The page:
The TD solvency stress testing framework of the BOK is highly sophisticated. The stress tests use various modules of the BOK’s SAMP, which integrates different macro-financial systemic risk analyses. The SAMP can project macro-financial factors from a joint fat tail-risk distribution to assess potential bank profits and losses. It also permits an assessment of the propagation of second-round default and liquidity contagion effects across the banking sector. Bank losses due to default contagion are estimated via a network model of the banking system, which takes into account both losses due to liquid asset sales and credit crunches. Contagion due to funding liquidity problems is evaluated via another network model that captures interactions between banks’ default and funding liquidity risks, while taking into account the maturity structures of banks’ assets and liabilities. The model estimates additional funding costs, deposit run-offs (due to capital adequacy concerns), and liquidity shortages. A default due to liquidity contagion occurs if the net worth of a bank that was previously not in default falls below the default threshold due to liquidity contagion losses.

The FSS has been conducting TD FX liquidity stress tests since 2010 and also, in supervisory context, requires from banks to conduct regular BU stress testing exercises. The BU exercises are normally carried out on a biannual basis for banks’ solvency and on monthly basis for FX liquidity. For the purposes of FX liquidity stress testing, the FSS has been applying, and also requiring from banks to apply, shocks in line with the sizable deterioration of banks’ FX liquidity during the 2008 crisis. The scenarios, which banks are expected to apply, entail worsening of liquidity conditions in line with those experienced during the Asian and the global financial crises. However, apart from the supervisory tests, some commercial banks do not carry stress tests that are sufficiently tailored to their own bank-specific risks, and may thus overlook near-term risks relevant for internal capital planning and for potential supervisory actions.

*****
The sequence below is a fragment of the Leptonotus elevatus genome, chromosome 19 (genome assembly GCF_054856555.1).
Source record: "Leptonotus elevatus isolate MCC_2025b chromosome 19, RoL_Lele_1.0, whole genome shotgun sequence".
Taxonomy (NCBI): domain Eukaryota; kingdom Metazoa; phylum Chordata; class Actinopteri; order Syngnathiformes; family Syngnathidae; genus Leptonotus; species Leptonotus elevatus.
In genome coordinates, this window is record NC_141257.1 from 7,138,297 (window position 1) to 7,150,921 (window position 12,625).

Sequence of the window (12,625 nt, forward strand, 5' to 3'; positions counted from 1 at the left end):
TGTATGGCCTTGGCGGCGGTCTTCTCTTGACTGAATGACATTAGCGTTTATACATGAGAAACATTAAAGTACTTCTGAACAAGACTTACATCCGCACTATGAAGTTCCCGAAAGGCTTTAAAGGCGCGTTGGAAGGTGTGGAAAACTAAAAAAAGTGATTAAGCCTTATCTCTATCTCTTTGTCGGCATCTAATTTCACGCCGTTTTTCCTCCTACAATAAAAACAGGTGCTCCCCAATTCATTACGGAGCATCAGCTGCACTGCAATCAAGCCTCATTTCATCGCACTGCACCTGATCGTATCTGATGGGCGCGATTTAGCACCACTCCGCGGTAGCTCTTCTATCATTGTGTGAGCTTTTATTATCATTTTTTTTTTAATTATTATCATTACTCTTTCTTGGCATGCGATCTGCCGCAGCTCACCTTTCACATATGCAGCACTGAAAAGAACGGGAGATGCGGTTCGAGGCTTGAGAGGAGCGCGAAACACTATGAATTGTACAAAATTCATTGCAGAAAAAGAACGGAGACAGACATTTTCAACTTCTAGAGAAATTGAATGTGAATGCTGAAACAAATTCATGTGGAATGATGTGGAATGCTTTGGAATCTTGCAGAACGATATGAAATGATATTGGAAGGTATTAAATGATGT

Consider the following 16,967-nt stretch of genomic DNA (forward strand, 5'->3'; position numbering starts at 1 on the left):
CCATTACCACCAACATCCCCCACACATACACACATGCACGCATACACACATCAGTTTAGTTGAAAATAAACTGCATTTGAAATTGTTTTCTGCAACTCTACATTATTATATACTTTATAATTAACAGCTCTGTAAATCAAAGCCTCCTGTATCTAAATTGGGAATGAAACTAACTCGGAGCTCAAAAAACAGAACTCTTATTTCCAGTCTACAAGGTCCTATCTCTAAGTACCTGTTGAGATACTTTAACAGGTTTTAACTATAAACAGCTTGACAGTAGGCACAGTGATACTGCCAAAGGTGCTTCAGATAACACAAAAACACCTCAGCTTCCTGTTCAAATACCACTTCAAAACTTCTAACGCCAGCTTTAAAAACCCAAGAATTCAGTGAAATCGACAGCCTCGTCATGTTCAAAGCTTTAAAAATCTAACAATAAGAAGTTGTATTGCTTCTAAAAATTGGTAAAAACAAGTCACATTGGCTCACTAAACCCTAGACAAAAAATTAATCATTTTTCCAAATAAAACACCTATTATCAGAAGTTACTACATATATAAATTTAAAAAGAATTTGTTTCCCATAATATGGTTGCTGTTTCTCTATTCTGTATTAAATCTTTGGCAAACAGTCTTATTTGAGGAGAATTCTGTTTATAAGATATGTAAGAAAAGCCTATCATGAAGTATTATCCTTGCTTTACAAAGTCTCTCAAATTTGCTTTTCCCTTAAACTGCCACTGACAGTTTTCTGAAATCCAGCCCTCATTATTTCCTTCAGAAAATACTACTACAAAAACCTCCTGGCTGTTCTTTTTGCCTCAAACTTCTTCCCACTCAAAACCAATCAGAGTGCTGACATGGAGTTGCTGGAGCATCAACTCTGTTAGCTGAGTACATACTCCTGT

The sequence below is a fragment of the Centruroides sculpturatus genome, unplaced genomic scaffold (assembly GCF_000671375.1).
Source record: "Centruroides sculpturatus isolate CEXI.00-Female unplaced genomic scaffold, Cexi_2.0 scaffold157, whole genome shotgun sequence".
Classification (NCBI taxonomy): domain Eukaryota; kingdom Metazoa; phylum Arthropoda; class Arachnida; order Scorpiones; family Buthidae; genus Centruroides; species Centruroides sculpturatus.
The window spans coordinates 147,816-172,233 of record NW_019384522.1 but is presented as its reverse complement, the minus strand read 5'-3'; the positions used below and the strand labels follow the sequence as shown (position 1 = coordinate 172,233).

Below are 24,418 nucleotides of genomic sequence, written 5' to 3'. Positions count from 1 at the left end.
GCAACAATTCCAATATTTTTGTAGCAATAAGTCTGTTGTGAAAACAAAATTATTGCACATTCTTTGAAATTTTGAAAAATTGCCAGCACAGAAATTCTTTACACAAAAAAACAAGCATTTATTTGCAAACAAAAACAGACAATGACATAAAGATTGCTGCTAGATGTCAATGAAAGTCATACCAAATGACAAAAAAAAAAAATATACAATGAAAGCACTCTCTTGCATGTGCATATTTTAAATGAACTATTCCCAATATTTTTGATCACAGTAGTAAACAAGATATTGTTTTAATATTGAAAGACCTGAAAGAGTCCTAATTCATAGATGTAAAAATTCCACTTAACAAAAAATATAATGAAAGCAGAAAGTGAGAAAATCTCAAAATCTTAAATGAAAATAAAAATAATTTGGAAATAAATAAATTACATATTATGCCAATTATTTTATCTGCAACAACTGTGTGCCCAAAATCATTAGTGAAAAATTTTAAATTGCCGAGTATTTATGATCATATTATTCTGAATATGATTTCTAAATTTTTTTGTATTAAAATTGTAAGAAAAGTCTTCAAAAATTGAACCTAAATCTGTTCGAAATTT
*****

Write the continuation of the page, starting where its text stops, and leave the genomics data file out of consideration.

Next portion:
While Korea’s stress testing framework is robust, its effectiveness can be enhanced in several respects. The degree of coordination between the BOK and the FSS can be expanded. Currently, the two institutions do not communicate results to each other, and hence there is no effective channel for cross-validation of BU results (produced by the FSS) and TD results (produced by the BOK). Such cross-validation is deemed essential by many national authorities for effectively validating BU results, as suggested by an IMF survey of stress testing practices.1 In addition, the BU exercise supervised by the FSS would benefit from a more thorough validation of results obtained from banks, for example, of the ways in which banks estimate losses. Finally, the process of systemic risk monitoring would benefit from the adoption of a framework for ongoing stress testing of NBFIs.

1 See Oura, H. and Liliana B. Schumacher, 2012, “Macrofinancial Stress Testing—Principles and Practices,” IMF Policy Paper (Washington: International Monetary Fund).

Banking Sector Solvency Stress Tests

A. Framework

14. The solvency tests evaluated credit and market risks in the banking sector under various stressed macroeconomic scenarios. The scenarios were constructed to reflect extreme but plausible macroeconomic events, and were agreed with the Korean authorities. They were assumed to have a risk horizon of five years through the end-2017, and were estimated using end-2012 data. The scenario-based analysis was carried out both by the authorities (on TD basis), and by individual banks (on BU basis):

  • The TD stress tests covered all commercial banks. These entities include the seven nationwide banks and all regional banks, the latter treated as an aggregate entity. These institutions account for 100 percent of aggregate assets of commercial banks, 63 percent of aggregate assets of the entire banking system, and 30 percent of aggregate assets of financial institutions. TD stress tests were carried out on a bank-level consolidated basis, using bank-by-bank data by the BOK.

  • BU tests covered the seven nationwide commercial banks. These institutions account for 76 percent of aggregate assets of commercial banks, 56 percent of aggregate assets of the entire banking sector and 27 percent of aggregate assets of financial institutions.12